Your risk for getting HIV—or transmitting it to others—is extremely low if:
- You aren’t having sex of any kind (anal, oral, or vaginal)
- You aren’t injecting drugs
- You aren’t pregnant
- You aren’t likely to have contact with infected body fluids in your workplace
But if you are having sex, injecting drugs, pregnant, or might be exposed to HIV at work, here’s what you need to know...
Most people who get HIV get it by having unprotected sex (anal, oral, or vaginal) with a partner who is HIV-positive. “Unprotected” means without a condom or other barrier to protect you from infected body fluids.
Prevention Before and During Sex
Here’s what you can do to protect yourself and others if you are sexually active:
- Know your own HIV status and your partner’s too
- Use condoms, correctly and consistently
- Limit your number of sexual partners
Knowledge Is Power
Have you been tested for HIV and other sexually transmitted infections (STIs)? Has your partner? Knowing your health status, and that of your sex partner(s), is the best way to protect each of you from STIs, including HIV.
Condoms Keep You Safer
Condoms offer excellent protection against HIV if you use them correctly. Both male condoms and female condoms are effective in preventing HIV infection.
About World AIDS Day
What is World AIDS Day?
World AIDS Day is held on 1 December each year and is an opportunity for people worldwide to unite in the fight against HIV, show their support for people living with HIV and to commemorate people who have died. World AIDS Day was the first ever global health day and the first one was held in 1988.
Why is World AIDS Day important?
More than 90,000 people are currently living with HIV in the UK and globally an estimated 33.3 million people have HIV. More than 25 million people between 1981 and 2007 have died from the virus, making it one of the most destructive pandemics in history.
Today, many scientific advances have been made in HIV treatment, there are laws to protect people living with HIV and we understand so much more about the condition. But despite this, people do not know the facts about how to protect themselves and others from HIV, and stigma and discrimination remain a reality for many people living with HIV. World AIDS Day is important as it reminds the public and Government that HIV has not gone away – there is still a vital need to raise money, increase awareness, fight prejudice and improve education.
What should I do on World AIDS Day?
World AIDS Day is an opportunity for you to learn the facts about HIV and put your knowledge into action. If you understand how HIV is transmitted, how it can be prevented, and the reality of living with HIV today - you can use this knowledge to take care of your own health and the health of others, and ensure you treat everyone living with HIV fairly, and with respect and understanding. Click here to find out the facts.
You can also show your support for people living with HIV on World AIDS Day by wearing a red ribbon, the international symbol of HIV awareness.
World AIDS Day is also a great opportunity to raise money for NAT and show your support for people living with HIV. If you feel inspired to hold an event, bake sale or simply sell red ribbons, click here to get started. If you'd like to see what other events are taking place — click here and find out more.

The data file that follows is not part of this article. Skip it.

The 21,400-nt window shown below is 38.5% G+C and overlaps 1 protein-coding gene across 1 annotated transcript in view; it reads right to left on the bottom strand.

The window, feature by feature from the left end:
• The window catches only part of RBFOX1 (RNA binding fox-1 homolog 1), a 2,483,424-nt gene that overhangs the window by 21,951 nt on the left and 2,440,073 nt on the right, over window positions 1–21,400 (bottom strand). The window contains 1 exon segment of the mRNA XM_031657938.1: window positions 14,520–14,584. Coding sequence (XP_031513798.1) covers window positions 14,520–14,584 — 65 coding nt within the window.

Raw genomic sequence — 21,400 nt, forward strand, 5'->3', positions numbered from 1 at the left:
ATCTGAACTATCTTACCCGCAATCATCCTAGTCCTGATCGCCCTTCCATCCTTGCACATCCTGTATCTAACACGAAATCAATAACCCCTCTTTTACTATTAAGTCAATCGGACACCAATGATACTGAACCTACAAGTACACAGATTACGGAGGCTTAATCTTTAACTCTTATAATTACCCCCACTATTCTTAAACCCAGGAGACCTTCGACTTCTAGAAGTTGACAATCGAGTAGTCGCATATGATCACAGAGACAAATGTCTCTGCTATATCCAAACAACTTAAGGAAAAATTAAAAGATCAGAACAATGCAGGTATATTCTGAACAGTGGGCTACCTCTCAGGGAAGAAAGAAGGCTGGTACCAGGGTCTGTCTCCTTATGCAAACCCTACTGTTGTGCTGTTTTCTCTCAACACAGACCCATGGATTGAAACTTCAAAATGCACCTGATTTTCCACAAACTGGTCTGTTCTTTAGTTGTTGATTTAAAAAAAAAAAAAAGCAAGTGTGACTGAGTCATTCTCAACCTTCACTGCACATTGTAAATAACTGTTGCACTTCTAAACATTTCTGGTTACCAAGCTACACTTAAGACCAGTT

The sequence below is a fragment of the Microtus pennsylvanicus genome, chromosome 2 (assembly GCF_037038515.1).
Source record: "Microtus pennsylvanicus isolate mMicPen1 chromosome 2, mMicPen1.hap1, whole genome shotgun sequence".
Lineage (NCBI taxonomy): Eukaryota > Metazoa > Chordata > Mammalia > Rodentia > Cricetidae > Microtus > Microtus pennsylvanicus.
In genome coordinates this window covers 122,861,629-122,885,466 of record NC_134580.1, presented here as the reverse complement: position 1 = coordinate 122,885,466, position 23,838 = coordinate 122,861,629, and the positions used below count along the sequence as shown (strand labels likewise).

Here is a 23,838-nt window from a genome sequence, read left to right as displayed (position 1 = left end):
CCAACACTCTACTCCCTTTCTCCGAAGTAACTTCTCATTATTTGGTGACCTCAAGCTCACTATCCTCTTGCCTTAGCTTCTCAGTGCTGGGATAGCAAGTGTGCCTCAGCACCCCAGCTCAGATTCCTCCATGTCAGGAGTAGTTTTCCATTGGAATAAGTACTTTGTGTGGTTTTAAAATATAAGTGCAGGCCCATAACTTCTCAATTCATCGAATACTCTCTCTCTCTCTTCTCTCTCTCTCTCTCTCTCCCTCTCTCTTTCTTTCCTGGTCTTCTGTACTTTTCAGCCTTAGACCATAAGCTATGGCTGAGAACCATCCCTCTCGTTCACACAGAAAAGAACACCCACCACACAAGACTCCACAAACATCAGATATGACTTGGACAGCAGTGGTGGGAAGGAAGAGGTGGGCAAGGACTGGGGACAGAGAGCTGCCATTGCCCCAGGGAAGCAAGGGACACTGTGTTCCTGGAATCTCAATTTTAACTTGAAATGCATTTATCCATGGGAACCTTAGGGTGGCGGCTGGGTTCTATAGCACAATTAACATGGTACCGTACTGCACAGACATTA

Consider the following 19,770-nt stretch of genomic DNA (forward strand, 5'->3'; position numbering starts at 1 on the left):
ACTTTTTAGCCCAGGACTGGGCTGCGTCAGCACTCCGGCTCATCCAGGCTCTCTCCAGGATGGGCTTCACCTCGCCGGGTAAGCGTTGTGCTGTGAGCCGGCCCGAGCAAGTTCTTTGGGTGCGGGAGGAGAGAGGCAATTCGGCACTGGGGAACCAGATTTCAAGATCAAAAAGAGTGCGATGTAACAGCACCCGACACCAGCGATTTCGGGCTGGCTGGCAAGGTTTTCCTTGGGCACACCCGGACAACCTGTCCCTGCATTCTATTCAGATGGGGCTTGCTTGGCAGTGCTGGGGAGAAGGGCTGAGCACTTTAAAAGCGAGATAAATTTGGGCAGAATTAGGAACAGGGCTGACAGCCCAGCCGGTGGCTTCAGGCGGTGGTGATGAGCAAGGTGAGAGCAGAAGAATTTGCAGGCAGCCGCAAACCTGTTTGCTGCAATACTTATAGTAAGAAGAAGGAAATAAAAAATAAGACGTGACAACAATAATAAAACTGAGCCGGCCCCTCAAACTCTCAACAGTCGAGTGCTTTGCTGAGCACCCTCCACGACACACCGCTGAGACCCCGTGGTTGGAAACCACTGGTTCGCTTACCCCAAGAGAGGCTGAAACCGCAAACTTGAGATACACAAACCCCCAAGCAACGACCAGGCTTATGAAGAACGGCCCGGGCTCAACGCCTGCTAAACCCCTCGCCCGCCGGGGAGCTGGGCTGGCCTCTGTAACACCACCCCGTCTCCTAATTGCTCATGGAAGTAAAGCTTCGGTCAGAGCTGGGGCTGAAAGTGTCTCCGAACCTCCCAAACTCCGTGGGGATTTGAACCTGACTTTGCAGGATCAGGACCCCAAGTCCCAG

But what about after World AIDS Day?
Although World AIDS Day is a great opportunity to get the public talking about HIV and fundraise, we need to remember the importance of raising awareness of HIV all year round. That's why NAT has launched HIVaware — a fun, interactive new website which provides all the information everyone should know about HIV. Why not use what you have learnt on World AIDS Day to Act Aware throughout the year and remember, you can fundraise at any time of year too — NAT is always here to give you suggestions and ideas.
Treatment as prevention is a term increasingly used to describe HIV prevention methods that use antiretroviral treatment to decrease the chance of HIV transmission.
Antiretroviral treatment is already being used to reduce the risk of HIV from being passed on to another person - for example from an HIV positive pregnant woman to her unborn baby. It is also used to prevent HIV infection from being established in someone who has recently been exposed to the virus - for example a healthcare worker who has received a needlestick injury.
Although HIV treatment can significantly reduce infectiousness if taken exactly as prescribed, it cannot eliminate the risk of transmission completely, as HIV is never completely eradicated from the blood.
HIV stands for the Human Immunodeficiency Virus. It is a virus which attacks the body's immune system — the body's defence against diseases.
HIV can be passed on through infected bodily fluids, most commonly via sex without a condom or by sharing infected needles, syringes or other injecting drug equipment.
There are now more people than ever living with HIV in the UK — more than 90,000 — with around a quarter of those unaware they have the virus.
Here are a few more facts about HIV in the UK:
- Over 90% of people with HIV were infected through sexual contact
- You can now get tested for HIV using a saliva sample
- HIV is not passed on through spitting, biting or sharing utensils
- Only 1% of babies born to HIV positive mothers have HIV
- You can get the results of an HIV test in just 15-20 minutes
- There is no vaccine and no cure for HIV
Have any of these facts come as a surprise? There is still loads more you can learn about HIV in the UK by visiting HIVaware — our fun, interactive new website which provides all the information everyone should know about HIV. HIVaware gives you facts and stats on HIV, busts common myths and answers your frequently asked questions.
Take your first step to Acting Aware by visiting HIVaware today.